As a presenter at the recent Engineering the Customer Experience event, I started my talk with the question: “Do you text with businesses?”
Not a single hand went up.
Then I changed the question to: “Have you ever received a text notification from a business like a bank, an airline or Facebook?”
All hands went up.
Why does everyone initially get this wrong? Because people assume that when I say “text with” I’m implying a two-way conversation…just like the ones they have with their friends. Notifications from a business, however, are one-way and therefore not considered true text conversations.
Plus, when a customer gets a text notification, it is often in response to something they initiated on a different channel. Perhaps the text is confirming an appointment they made by phone or an account they set up online. As a result, customers don’t see these notifications as actual texts, but merely as the continuation of an interaction begun elsewhere.
Let’s talk about social rules for a moment. A social rule is a norm that we all agree to follow. When we finish eating, we tip the wait staff. When we meet someone, we shake hands. And when we text someone, they text us back, right? Right??
Companies break this social rule all the time. They text us with a notification and we are stuck being talked at rather than being interacted with. Those of us who are optimistic enough to send a text to a business get nothing in return but the sound of crickets. Where do all of these earnest text messages go? They actually still exist…floating around in the great big database in the sky, so to speak. In fact, there are estimated to be 4.5 million of these unclaimed text messages per month.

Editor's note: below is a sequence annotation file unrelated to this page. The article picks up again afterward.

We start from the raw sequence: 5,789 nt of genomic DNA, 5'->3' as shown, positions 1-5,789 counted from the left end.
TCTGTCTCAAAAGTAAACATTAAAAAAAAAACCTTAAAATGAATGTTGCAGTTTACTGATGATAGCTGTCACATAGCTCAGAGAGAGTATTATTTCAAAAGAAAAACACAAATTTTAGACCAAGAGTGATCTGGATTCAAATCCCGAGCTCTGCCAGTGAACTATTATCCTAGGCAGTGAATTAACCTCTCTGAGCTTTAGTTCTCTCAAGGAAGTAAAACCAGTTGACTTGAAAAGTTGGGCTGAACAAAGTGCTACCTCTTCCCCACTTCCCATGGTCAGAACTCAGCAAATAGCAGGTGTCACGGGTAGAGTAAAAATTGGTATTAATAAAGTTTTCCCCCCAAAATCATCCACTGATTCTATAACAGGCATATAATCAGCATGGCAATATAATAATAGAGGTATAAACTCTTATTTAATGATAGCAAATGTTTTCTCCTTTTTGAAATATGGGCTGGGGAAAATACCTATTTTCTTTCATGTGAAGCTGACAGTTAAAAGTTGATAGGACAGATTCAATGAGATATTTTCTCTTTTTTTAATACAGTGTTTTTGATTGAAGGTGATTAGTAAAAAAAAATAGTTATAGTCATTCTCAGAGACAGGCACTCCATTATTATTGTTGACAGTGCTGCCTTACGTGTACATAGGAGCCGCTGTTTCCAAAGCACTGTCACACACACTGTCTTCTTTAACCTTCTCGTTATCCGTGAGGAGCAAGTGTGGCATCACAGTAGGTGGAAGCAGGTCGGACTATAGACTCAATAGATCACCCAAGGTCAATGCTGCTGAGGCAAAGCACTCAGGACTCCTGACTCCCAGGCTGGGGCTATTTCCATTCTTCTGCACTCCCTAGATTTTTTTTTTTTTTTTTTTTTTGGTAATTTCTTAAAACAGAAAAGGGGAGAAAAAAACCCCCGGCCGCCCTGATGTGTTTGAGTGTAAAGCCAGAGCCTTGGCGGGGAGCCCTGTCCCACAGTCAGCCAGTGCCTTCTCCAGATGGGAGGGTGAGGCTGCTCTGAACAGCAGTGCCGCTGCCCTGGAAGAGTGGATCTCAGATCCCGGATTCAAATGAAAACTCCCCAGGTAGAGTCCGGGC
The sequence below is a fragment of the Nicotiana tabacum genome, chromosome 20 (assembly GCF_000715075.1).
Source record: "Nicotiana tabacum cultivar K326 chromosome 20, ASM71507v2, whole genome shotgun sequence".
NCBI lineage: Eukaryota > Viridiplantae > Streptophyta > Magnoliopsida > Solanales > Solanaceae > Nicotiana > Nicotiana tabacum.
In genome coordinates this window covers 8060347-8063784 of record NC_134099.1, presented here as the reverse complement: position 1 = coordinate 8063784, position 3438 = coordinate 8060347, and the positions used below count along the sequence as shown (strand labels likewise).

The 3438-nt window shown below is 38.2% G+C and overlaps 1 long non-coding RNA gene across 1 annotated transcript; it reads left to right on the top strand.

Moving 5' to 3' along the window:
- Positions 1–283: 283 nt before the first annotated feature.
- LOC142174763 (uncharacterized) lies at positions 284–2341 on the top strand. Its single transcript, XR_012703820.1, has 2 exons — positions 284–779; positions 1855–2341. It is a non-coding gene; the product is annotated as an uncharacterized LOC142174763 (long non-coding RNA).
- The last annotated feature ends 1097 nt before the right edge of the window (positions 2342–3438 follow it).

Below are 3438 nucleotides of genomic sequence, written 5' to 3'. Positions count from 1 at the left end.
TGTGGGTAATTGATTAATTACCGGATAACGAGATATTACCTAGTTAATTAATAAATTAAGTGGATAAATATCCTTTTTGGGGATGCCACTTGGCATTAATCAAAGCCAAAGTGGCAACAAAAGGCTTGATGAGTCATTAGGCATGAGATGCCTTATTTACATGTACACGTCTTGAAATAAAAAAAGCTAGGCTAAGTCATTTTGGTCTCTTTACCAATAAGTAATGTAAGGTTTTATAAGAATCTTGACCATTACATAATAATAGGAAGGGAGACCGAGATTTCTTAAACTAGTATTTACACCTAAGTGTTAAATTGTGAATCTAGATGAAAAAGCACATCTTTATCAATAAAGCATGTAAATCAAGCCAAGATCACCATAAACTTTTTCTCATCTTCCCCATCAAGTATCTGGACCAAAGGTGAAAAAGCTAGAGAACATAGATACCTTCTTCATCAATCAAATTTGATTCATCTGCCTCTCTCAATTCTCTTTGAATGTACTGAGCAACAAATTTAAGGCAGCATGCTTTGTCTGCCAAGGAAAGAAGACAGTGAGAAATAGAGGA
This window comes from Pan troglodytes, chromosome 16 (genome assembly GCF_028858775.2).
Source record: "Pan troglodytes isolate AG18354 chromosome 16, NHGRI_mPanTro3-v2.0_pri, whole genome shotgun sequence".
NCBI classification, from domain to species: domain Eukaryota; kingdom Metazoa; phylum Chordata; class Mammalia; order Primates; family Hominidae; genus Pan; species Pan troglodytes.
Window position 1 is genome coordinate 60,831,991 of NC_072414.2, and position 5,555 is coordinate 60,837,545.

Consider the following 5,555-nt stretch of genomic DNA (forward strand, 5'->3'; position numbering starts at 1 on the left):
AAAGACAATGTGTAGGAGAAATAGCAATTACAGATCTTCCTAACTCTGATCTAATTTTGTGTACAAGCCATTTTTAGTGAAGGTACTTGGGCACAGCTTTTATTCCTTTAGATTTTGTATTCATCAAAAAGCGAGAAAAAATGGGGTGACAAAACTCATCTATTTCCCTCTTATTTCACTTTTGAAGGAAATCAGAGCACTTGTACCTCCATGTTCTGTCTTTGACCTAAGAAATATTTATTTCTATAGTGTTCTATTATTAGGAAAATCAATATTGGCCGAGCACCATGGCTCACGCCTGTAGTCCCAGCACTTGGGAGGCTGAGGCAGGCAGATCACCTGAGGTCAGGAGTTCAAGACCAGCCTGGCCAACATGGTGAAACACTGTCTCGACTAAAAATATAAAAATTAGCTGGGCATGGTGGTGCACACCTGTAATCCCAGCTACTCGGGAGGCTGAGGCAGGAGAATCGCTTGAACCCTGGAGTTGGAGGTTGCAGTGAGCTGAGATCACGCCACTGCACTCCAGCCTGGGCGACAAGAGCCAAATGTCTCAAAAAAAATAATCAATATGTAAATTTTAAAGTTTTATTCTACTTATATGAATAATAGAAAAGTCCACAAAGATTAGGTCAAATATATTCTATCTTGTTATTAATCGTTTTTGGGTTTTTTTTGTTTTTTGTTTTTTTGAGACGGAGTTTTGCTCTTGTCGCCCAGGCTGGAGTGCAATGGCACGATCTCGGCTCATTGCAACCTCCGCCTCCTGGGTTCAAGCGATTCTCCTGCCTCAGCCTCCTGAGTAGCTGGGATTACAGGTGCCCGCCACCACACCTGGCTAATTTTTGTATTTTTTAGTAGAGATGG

(As a fun experiment, type your 800 number or landline in here and OneReach can see if your business has any unclaimed messages.)
It doesn’t have to be this way. The next step in the evolution of communication between businesses and customers is to make text notifications interactive. Let’s say a business texts a customer to confirm their appointment. The customer should be able to text right back with a question and get a response, rather than having to respond through a different channel.
Customers are already demanding two-way texting, and that demand will continue to increase going forward. They will expect their texts with businesses to be interactive, either through automation or live text chat. And they will assume that either they or the business can initiate a conversation.
Companies who want to stay ahead of the curve are already adding two-way texting as part of their customer experience strategy. That way, their customers can claim to text with their business…and will be right.